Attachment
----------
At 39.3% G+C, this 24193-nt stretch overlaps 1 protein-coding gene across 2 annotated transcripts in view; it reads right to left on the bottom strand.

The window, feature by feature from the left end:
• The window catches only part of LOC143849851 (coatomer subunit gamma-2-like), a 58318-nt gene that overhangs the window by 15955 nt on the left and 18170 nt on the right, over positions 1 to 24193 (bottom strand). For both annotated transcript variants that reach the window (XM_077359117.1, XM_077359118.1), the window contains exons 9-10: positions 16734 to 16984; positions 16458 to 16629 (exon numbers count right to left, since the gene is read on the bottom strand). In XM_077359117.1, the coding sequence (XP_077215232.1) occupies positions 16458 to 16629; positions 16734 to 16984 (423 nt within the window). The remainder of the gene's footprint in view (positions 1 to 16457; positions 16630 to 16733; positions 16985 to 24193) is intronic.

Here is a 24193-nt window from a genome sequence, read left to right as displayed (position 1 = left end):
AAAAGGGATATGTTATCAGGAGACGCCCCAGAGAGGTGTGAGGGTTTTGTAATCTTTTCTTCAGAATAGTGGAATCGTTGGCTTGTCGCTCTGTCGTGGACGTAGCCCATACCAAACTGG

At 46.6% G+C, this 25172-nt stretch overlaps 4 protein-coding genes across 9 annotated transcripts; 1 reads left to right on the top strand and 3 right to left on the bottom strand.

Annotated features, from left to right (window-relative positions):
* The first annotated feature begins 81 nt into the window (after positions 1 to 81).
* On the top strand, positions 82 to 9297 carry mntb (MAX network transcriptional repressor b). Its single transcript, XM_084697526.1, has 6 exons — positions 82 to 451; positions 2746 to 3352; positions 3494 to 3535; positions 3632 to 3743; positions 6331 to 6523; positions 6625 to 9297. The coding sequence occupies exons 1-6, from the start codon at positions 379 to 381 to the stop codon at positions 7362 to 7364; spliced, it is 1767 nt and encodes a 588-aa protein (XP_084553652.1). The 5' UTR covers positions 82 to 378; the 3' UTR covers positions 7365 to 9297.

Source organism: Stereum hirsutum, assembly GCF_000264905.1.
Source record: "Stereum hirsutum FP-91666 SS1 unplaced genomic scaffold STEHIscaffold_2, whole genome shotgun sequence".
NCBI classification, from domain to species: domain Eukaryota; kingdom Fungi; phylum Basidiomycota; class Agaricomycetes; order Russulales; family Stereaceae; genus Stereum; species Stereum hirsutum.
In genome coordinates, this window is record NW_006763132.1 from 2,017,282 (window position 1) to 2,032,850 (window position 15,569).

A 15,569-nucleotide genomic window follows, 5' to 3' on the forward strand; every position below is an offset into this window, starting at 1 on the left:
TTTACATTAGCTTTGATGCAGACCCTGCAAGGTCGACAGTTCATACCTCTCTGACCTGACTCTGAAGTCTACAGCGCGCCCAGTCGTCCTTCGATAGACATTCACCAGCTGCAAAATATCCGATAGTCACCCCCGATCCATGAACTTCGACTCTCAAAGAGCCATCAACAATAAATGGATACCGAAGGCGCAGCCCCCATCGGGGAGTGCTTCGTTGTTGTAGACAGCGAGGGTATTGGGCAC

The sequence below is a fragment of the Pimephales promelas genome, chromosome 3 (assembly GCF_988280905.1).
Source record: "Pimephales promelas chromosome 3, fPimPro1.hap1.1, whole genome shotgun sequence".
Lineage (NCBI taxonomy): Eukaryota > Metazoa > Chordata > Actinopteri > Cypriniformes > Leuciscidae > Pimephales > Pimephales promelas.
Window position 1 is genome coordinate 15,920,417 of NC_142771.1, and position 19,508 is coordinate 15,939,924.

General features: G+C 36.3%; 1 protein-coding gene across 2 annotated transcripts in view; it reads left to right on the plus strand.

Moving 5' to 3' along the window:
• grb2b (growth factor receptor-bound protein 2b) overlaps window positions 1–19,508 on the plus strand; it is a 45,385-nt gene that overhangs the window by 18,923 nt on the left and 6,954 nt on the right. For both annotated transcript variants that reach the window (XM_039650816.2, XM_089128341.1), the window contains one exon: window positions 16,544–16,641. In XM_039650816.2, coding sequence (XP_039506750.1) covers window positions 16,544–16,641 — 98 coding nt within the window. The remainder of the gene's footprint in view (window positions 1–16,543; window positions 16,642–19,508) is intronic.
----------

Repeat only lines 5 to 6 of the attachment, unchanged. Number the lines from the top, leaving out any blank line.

AAAAGGGATATGTTATCAGGAGACGCCCCAGAGAGGTGTGAGGGTTTTGTAATCTTTTCTTCAGAATAGTGGAATCGTTGGCTTGTCGCTCTGTCGTGGACGTAGCCCATACCAAACTGG

At 46.6% G+C, this 25172-nt stretch overlaps 4 protein-coding genes across 9 annotated transcripts; 1 reads left to right on the top strand and 3 right to left on the bottom strand.